What we do
Our wildlife department has four main roles:
- To build the RSPCA's knowledge about wildlife welfare issues, including the health, management and trade of wildlife. We also look at the main issues affecting wildlife in captivity, from those kept as pets to circus animals.
- To advise the rest of the RSPCA, the public, non-governmental groups and the government.
- To lobby decision-makers, including governments, for the protection of wildlife.
- To support our four wildlife centres and ensure animals receive the very best care possible.
A large proportion of our work involves underpinning the RSPCA's wildlife work. For example,
- We help train our inspectors and advise them when they're on duty in the field.
- Through the wildlife centres, we conduct research into the best possible ways to treat wild animals that come into our care.
- We provide advice on wildlife kept as pets.
- We help our Special Operations Unit (SOU) and prosecutions department deal with wildlife crime.
- We supply information for the RSPCA's enquiries service, website, education packs, magazines and our National Call Centre.
But we work externally as well.
Influencing decision makers
This is a very important part of our job. Much of what we do involves sitting on government committees arguing our case, producing submissions to consultations, discussions with civil servants, and providing input wherever else required.
Often the results are more evolutionary than revolutionary - for example, a proposal is modified, a Bill amended or a government Code of Practice altered, although we've had some high profile successes too. In this process we act as a brake on those who want to kill or use animals and help steer processes in a more animal welfare friendly direction.
Our scientists are members of various external committees, including:
- The Deer Initiative
- British Wildlife Rehabilitation Council steering committee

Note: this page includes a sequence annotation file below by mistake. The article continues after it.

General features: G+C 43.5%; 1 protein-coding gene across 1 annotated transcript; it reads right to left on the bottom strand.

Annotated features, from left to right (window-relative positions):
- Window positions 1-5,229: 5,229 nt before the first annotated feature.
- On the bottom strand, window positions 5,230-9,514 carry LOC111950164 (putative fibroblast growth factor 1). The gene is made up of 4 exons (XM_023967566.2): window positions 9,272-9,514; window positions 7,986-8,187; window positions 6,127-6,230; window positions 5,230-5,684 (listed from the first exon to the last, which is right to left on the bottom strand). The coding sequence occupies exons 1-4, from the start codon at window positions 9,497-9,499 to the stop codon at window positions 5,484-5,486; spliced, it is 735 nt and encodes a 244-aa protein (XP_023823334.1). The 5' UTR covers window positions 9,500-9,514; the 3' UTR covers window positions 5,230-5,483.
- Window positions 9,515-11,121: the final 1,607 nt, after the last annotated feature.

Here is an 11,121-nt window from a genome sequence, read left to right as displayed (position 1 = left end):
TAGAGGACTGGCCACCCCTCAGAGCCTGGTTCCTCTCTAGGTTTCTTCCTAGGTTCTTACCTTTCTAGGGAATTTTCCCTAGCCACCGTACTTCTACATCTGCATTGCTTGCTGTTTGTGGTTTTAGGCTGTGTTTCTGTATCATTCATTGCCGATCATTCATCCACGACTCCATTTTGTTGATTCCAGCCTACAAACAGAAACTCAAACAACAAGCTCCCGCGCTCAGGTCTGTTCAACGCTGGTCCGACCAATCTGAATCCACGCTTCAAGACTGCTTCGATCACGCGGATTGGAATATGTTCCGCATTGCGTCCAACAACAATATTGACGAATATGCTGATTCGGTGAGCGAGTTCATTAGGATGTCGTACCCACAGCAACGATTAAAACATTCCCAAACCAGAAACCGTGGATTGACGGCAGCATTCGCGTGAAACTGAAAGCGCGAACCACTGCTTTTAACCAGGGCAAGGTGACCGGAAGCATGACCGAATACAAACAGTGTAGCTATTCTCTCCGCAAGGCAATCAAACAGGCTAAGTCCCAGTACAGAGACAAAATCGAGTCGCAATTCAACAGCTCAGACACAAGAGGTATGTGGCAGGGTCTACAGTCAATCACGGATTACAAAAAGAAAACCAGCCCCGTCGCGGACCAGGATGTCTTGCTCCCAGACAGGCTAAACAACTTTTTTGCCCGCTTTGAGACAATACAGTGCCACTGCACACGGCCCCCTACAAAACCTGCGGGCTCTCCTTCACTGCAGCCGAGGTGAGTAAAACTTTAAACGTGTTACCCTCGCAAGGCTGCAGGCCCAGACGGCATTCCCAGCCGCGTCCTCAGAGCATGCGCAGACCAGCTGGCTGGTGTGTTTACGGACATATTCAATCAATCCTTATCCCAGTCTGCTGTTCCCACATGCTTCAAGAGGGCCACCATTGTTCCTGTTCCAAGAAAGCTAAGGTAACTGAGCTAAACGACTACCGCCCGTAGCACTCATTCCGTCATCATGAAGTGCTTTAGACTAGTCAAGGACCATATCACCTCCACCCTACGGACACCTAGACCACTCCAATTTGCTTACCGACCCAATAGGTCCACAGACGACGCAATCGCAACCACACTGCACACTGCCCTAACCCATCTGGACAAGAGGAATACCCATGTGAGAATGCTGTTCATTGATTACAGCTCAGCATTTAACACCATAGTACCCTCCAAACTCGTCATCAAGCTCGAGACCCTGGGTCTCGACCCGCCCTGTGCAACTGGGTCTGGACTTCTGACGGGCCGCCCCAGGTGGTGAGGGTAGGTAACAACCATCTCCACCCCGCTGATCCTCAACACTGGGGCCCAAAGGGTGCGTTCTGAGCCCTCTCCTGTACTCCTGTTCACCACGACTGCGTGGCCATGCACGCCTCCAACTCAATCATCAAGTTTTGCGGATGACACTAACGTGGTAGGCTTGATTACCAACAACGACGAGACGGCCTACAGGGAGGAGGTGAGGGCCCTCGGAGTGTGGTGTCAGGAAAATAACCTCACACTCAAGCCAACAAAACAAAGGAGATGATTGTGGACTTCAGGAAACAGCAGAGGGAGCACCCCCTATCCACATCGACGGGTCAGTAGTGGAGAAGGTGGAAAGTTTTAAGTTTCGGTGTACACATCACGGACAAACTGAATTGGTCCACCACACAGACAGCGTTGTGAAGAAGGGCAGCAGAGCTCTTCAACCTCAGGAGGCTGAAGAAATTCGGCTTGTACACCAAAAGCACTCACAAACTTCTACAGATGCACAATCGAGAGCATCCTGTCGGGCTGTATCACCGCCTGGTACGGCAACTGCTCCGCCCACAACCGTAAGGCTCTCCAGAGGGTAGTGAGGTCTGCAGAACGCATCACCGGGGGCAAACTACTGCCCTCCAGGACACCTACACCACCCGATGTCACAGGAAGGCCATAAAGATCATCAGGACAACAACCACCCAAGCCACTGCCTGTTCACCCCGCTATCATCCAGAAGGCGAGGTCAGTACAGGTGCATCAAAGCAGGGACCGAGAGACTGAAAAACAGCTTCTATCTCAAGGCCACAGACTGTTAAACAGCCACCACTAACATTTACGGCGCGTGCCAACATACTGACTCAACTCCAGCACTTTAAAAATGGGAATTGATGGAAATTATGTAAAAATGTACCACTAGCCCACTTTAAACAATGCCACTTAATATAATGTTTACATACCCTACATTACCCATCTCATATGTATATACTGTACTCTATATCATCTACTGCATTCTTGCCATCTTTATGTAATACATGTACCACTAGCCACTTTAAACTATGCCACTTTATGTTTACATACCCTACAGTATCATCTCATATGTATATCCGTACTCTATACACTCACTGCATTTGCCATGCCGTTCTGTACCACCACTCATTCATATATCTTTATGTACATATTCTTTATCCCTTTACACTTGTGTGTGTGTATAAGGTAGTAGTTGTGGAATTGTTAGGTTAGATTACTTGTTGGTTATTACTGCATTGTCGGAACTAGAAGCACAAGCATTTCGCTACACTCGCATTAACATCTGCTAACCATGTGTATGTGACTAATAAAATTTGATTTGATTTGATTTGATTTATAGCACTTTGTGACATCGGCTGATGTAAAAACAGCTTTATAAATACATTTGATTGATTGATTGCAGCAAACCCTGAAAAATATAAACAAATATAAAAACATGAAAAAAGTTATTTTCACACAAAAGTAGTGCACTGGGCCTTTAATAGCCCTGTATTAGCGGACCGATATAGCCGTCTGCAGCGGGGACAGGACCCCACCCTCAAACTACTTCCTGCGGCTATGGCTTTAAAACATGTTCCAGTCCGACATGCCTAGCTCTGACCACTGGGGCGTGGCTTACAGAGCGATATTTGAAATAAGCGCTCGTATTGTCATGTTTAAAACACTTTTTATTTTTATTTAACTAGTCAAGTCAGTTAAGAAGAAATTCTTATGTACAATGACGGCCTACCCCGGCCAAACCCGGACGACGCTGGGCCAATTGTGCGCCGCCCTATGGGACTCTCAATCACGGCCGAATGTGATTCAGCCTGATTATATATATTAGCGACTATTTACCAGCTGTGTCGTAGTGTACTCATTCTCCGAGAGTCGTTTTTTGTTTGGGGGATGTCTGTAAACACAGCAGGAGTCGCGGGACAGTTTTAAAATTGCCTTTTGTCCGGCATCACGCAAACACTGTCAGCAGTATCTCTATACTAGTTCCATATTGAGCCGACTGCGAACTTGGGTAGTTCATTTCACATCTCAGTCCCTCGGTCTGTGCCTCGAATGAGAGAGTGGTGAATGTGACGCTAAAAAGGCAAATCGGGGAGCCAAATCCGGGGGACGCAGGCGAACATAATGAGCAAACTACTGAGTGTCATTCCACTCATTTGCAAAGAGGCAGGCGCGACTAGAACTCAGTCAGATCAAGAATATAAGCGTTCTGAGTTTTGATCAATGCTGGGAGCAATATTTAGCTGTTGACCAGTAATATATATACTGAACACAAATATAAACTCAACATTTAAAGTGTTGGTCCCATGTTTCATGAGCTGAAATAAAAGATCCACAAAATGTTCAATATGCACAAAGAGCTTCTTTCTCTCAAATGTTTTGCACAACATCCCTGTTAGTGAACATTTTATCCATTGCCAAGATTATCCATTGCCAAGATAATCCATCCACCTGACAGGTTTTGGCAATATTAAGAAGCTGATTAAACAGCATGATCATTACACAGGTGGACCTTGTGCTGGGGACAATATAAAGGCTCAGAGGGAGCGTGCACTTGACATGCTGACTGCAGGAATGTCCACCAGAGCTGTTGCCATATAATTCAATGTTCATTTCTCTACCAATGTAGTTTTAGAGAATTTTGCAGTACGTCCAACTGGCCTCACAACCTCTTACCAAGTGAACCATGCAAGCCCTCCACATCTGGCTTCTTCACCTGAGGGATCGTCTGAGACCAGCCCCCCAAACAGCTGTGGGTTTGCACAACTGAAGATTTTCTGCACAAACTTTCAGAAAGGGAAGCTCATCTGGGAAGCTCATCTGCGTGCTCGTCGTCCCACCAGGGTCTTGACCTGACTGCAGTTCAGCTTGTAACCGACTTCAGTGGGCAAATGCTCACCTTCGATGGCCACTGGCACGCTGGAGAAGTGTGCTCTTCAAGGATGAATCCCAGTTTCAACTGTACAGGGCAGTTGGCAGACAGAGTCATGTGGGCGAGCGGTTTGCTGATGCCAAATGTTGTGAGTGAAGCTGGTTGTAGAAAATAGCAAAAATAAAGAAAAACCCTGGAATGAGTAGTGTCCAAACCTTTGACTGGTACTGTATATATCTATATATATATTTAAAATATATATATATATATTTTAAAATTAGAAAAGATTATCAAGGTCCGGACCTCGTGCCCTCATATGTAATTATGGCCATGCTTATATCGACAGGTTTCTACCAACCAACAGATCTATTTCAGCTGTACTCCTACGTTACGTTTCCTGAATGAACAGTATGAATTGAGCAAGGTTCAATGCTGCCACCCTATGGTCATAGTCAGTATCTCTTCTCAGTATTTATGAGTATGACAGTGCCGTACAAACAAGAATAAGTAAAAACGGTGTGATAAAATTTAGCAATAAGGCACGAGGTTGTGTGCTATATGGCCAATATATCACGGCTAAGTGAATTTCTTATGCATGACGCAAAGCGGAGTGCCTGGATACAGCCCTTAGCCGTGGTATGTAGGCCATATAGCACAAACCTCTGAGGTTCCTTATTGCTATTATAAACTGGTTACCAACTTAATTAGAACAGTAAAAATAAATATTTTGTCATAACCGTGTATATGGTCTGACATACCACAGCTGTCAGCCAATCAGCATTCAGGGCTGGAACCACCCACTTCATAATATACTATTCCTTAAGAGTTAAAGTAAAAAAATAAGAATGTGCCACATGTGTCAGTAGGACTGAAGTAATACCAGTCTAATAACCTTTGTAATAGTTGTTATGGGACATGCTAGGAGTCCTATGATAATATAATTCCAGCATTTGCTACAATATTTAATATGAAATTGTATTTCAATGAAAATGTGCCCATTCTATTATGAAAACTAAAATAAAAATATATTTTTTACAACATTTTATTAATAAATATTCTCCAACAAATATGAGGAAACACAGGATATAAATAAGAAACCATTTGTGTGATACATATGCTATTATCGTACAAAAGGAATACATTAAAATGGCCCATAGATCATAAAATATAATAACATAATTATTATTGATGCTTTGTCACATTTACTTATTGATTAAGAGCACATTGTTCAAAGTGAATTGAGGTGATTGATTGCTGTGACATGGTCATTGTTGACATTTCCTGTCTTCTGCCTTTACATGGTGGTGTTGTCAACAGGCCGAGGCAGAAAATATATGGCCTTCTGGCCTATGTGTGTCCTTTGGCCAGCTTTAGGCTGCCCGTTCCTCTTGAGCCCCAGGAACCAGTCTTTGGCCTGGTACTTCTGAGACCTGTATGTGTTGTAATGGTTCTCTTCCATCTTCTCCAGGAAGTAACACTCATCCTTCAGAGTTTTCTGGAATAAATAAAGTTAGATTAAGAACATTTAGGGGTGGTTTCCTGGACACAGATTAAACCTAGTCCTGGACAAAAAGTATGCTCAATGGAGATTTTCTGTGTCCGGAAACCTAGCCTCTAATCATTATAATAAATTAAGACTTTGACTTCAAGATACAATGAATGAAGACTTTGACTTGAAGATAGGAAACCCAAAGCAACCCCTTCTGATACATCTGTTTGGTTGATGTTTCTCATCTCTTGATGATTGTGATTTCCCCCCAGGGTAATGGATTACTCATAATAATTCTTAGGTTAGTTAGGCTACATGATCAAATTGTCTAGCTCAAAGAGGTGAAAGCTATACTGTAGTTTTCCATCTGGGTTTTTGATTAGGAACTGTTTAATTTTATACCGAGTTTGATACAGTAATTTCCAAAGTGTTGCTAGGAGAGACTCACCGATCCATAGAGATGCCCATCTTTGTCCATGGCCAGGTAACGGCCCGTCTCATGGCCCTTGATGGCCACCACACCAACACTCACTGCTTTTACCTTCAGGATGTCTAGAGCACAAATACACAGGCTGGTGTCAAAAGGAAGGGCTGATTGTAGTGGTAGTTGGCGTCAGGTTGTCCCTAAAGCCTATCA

- Species Survival Network board
- Wildlife and Countryside Link
- The Mammal Society
- Marine Animal Rescue Coalition
Some of the high profile meetings we attended recently:
- Eurogroup wildlife experts' meeting
- Universities Federation for Animal Welfare (UFAW) symposium on wild bird care in the garden
- 15th Conference of the Parties to the Convention on International Trade in Endangered Species of Wild Flora and Fauna in Doha, Qatar
- Meeting with Minister of State for Agriculture and Food on badgers and bovine tuberculosis (bovine TB)
- Meeting with Parliamentary Undersecretary of State on wild animals in circuses
- Deer Management Conference 2010
- International Wildlife Rehabilitation Council conference (co-sponsored by RSPCA)
- Compassionate Conservation Symposium, Oxford University
We responded to a number of consulations in 2010, including:
- The use of wild animals in circuses
- A badger control policy in relation to bovine TB
- An issue paper on wild deer management in Wales
As a result of our input, we've had some notable successes. For example:
- We provided most of the scientific evidence and welfare arguments that secured the Hunting Act and defended it against three separate legal challenges.
- We played a major role in bringing about the Zoo Licensing Act 1981.
- We had major influence in stopping the keeping of dolphins in captivity in the '90's.
- We create and lead strategy for the Society's casualty wildlife work. 17 new protocols have been written, which provide guidance on best practice for the care of various species. There have been a number of research projects - many of which have received wide media attention, such as a study on playing birdsong to rescued nestlings.